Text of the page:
Soaring overhead the old smokestack, visible for miles around, pierces the cloud filled sky. A huge, four story brick and glass building houses four massive coal fired furnaces, connected to state of the art electrical generators. Engineered to take advantage of the stack effect, which accelerates exhaust from the hot furnaces, through a manifold, towards the cooler temperature of the open sky high above, the roar in this building would have been deafening as earth was transformed into electricity via the marvels of 20th century technology.
But mother nature is not intimidated by such man-made feats. Slowly but surely water has penetrated the tar and gravel roof, dripping onto the manifold high above the furnaces, punishing it by sheer persistence until finally it relented, collapsing to form a small depression. Water gathered as the asbestos insulation, dust and dirt combined to form a shore where, against all odds, a group of saplings have taken hold. Nourished by the sun through the glass paned wall the atrium continues on long after the powerhouse has been abandoned.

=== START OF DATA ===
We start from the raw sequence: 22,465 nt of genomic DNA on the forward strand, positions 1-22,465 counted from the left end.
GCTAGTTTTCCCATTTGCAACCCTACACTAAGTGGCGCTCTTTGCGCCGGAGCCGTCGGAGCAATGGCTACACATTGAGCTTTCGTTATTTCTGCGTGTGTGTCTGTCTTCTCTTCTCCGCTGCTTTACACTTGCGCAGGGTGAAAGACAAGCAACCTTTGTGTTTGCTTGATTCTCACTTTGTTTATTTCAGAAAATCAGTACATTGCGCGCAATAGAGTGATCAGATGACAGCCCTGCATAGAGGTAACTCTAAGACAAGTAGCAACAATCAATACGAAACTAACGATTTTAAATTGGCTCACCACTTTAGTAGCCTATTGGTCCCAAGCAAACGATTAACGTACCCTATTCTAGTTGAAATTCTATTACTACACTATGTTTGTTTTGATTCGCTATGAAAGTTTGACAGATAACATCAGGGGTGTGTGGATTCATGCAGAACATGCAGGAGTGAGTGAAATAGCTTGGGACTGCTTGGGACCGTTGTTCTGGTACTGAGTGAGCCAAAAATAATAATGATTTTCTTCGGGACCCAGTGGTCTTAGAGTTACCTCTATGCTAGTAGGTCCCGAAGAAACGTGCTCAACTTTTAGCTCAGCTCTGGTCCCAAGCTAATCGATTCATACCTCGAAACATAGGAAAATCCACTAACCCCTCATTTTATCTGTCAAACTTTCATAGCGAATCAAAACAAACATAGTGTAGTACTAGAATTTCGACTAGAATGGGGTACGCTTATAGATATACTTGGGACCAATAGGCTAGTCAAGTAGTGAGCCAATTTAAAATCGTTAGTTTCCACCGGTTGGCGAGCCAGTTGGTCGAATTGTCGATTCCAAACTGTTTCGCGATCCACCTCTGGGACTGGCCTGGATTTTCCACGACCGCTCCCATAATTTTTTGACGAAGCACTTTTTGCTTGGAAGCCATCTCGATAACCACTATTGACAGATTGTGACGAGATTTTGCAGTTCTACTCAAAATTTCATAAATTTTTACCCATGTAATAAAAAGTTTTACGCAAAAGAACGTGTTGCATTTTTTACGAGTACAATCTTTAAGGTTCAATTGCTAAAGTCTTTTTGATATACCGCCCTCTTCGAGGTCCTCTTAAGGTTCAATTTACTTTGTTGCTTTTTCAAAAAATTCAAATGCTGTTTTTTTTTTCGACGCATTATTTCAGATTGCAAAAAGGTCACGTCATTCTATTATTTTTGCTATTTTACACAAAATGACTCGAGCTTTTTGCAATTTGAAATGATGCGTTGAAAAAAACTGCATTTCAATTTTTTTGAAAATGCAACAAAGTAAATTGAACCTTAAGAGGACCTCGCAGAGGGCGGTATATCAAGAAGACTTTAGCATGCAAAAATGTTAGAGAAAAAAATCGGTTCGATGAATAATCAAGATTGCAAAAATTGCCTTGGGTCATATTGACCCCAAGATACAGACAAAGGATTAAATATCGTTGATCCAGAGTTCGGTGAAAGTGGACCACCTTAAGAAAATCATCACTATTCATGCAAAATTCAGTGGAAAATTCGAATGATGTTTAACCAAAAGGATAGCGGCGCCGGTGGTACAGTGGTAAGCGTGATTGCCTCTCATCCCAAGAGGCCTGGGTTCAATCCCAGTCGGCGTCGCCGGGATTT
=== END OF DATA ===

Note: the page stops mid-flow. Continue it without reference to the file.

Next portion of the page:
Original Silver Gelatin print of the above image is available here.
The powerhouse and nearby coal breaker, built in 1939 and abandoned in 1976, was the most technologically advanced coal processing plant of it’s day and still stands today. A group of local miners have formed to try and save this piece of Americana. This September the owner of the property will be in bankruptcy court, the fate of the breaker may be decided soon.
Update: The bankruptcy hearing has been postponed until December.